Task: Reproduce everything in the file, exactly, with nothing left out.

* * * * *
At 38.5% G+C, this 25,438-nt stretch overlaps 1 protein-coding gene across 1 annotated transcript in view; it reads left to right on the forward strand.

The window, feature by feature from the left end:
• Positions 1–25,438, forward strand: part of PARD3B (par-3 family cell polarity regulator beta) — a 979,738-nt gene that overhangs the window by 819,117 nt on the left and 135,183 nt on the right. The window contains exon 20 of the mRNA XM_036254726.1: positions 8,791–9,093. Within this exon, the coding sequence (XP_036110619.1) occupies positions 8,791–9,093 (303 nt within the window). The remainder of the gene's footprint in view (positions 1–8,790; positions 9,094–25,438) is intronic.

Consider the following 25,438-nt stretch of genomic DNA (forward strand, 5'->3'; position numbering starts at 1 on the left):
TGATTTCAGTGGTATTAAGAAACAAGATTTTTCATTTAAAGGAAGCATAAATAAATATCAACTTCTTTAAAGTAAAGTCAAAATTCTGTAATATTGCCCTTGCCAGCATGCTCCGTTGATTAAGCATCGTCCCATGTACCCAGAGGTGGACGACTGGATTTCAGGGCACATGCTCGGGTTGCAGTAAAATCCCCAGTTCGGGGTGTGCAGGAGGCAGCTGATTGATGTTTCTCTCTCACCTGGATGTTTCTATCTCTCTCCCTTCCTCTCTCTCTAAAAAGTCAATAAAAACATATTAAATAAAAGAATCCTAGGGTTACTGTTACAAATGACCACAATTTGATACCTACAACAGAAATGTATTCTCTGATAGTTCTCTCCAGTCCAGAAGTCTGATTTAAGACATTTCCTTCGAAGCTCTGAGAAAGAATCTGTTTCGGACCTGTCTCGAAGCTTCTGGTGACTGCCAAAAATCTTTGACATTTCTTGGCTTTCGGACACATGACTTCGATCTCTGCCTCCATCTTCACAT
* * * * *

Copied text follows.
At 38.5% G+C, this 25,438-nt stretch overlaps 1 protein-coding gene across 1 annotated transcript in view; it reads left to right on the forward strand.

The window, feature by feature from the left end:
• Positions 1–25,438, forward strand: part of PARD3B (par-3 family cell polarity regulator beta) — a 979,738-nt gene that overhangs the window by 819,117 nt on the left and 135,183 nt on the right. The window contains exon 20 of the mRNA XM_036254726.1: positions 8,791–9,093. Within this exon, the coding sequence (XP_036110619.1) occupies positions 8,791–9,093 (303 nt within the window). The remainder of the gene's footprint in view (positions 1–8,790; positions 9,094–25,438) is intronic.

Consider the following 25,438-nt stretch of genomic DNA (forward strand, 5'->3'; position numbering starts at 1 on the left):
TGATTTCAGTGGTATTAAGAAACAAGATTTTTCATTTAAAGGAAGCATAAATAAATATCAACTTCTTTAAAGTAAAGTCAAAATTCTGTAATATTGCCCTTGCCAGCATGCTCCGTTGATTAAGCATCGTCCCATGTACCCAGAGGTGGACGACTGGATTTCAGGGCACATGCTCGGGTTGCAGTAAAATCCCCAGTTCGGGGTGTGCAGGAGGCAGCTGATTGATGTTTCTCTCTCACCTGGATGTTTCTATCTCTCTCCCTTCCTCTCTCTCTAAAAAGTCAATAAAAACATATTAAATAAAAGAATCCTAGGGTTACTGTTACAAATGACCACAATTTGATACCTACAACAGAAATGTATTCTCTGATAGTTCTCTCCAGTCCAGAAGTCTGATTTAAGACATTTCCTTCGAAGCTCTGAGAAAGAATCTGTTTCGGACCTGTCTCGAAGCTTCTGGTGACTGCCAAAAATCTTTGACATTTCTTGGCTTTCGGACACATGACTTCGATCTCTGCCTCCATCTTCACAT